What are some common non-vocal invasive surgeries pertaining to the head, face, and neck that might potentially affect the voice? How?

Sinusitis/Sinus Infection: Sinuses affect the resonance of the voice, so sinusitis can be a big problem for vocalists. While some cases of chronic sinusitis can be treated with medication such as a nasal spray, severe cases of sinusitis may require sinus surgery. This surgical procedure treats the cause of sinusitis (lack of proper fluid drainage) by widening the sinus openings, in hopes of warding off any further infections. Widening these passages may cause changes in the voice, and is an important factor when considering sinus surgery.

Thyroid Surgery: The thyroid is very close to the laryngeal nerves that supply the vocal folds. Consequently, surgical procedures in this area can potentially lead to nerve damage. Damage to these nerves can lead to loss of range, breathiness, or permanent hoarseness.

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Cervical Spine Surgery: When operating on the cervical section of the spine (the end closest to the neck), some procedures access the spine from the front of the neck. This approach requires the surgeon to move and put traction on the laryngeal nerves in order to gain access to the spine. For this reason, some spine surgeons collaborate with a head and neck surgeon to ensure safe access to the spine. In either case, some studies report vocal weakness at rates as high as 11% though it is likely underdiagnosed when symptoms are subtle.

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Cardiac Surgery: Heart surgery can affect the laryngeal nerves as well. The right recurrent laryngeal nerve winds through a prominent artery and the left laryngeal nerve hooks underneath the aorta, which is the main artery in the body. During cardiac surgery, the laryngeal nerves can be damaged, especially on the left side, resulting in nerve paralysis. This happens most commonly in surgeries that focus on the aorta, such as thoracic aortic aneurysm repair, though any type of cardiac surgery can result in voice damage.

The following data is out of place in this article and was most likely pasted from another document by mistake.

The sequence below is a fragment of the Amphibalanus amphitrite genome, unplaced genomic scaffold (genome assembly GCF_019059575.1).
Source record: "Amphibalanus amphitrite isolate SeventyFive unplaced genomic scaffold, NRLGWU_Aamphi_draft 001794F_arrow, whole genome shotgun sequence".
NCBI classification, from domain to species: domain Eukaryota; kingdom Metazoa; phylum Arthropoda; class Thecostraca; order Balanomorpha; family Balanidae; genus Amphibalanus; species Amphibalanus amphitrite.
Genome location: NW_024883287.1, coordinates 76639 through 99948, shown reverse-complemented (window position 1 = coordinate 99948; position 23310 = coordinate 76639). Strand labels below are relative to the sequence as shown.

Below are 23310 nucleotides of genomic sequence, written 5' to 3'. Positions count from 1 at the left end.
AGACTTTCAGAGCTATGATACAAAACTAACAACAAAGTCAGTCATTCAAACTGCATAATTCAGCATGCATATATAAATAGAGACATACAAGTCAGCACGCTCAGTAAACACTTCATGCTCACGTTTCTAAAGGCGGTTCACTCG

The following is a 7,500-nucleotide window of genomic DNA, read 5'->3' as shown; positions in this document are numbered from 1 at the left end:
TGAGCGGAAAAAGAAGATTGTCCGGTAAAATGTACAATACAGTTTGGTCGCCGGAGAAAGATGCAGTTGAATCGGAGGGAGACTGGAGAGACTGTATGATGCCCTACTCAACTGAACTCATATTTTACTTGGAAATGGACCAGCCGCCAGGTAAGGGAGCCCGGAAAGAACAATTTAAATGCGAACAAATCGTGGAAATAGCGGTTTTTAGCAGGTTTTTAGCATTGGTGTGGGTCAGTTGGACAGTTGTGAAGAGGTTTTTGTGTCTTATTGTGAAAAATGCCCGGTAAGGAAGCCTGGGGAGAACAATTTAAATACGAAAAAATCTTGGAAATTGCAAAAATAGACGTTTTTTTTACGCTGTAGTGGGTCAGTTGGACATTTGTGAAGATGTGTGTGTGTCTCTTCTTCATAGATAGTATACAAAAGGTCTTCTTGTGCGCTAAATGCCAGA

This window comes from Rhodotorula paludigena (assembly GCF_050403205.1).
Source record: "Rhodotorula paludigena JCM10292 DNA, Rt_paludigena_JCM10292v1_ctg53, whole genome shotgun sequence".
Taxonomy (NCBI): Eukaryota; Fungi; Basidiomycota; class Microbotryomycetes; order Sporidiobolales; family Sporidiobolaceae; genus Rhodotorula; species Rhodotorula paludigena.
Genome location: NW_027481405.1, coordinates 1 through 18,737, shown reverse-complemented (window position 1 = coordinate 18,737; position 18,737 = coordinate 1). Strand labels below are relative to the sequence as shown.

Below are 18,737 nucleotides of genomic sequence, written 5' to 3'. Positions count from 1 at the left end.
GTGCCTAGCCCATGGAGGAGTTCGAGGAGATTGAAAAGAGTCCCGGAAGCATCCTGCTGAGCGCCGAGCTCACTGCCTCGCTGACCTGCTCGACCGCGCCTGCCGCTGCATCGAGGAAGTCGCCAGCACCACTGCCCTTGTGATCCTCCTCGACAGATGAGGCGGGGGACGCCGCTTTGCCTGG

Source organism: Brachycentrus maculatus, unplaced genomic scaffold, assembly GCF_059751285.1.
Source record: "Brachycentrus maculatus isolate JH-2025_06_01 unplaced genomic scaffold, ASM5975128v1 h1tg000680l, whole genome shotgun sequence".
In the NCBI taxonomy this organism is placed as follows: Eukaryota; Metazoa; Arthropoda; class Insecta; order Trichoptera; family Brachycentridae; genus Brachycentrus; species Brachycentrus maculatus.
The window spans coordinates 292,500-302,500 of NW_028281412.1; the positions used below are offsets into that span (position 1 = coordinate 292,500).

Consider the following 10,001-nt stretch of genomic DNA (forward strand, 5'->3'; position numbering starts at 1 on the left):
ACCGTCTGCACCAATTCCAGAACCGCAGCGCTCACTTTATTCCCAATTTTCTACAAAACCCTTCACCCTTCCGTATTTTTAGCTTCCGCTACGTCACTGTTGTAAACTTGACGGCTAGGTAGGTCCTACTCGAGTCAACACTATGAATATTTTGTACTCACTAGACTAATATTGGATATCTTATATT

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How can you prevent this from happening to you?

The number one step in making sure your surgery won’t harm your voice is to consult with a qualified and experienced laryngologist to learn about any possible vocal side effects of a particular procedure. This will give you a better understanding of the risks involved with your surgery, and allow you to work with your surgeon to minimize those risks.

To learn more about the effects of surgery on the voice, please visit: www.ohni.org.

Contact a Physician at Osborne Head & Neck Institute

If you would like to speak with one of our physicians regarding this issue or another ear, nose, throat problem; or have other questions or concerns, please complete the contact form below or call us at 310-657-0123.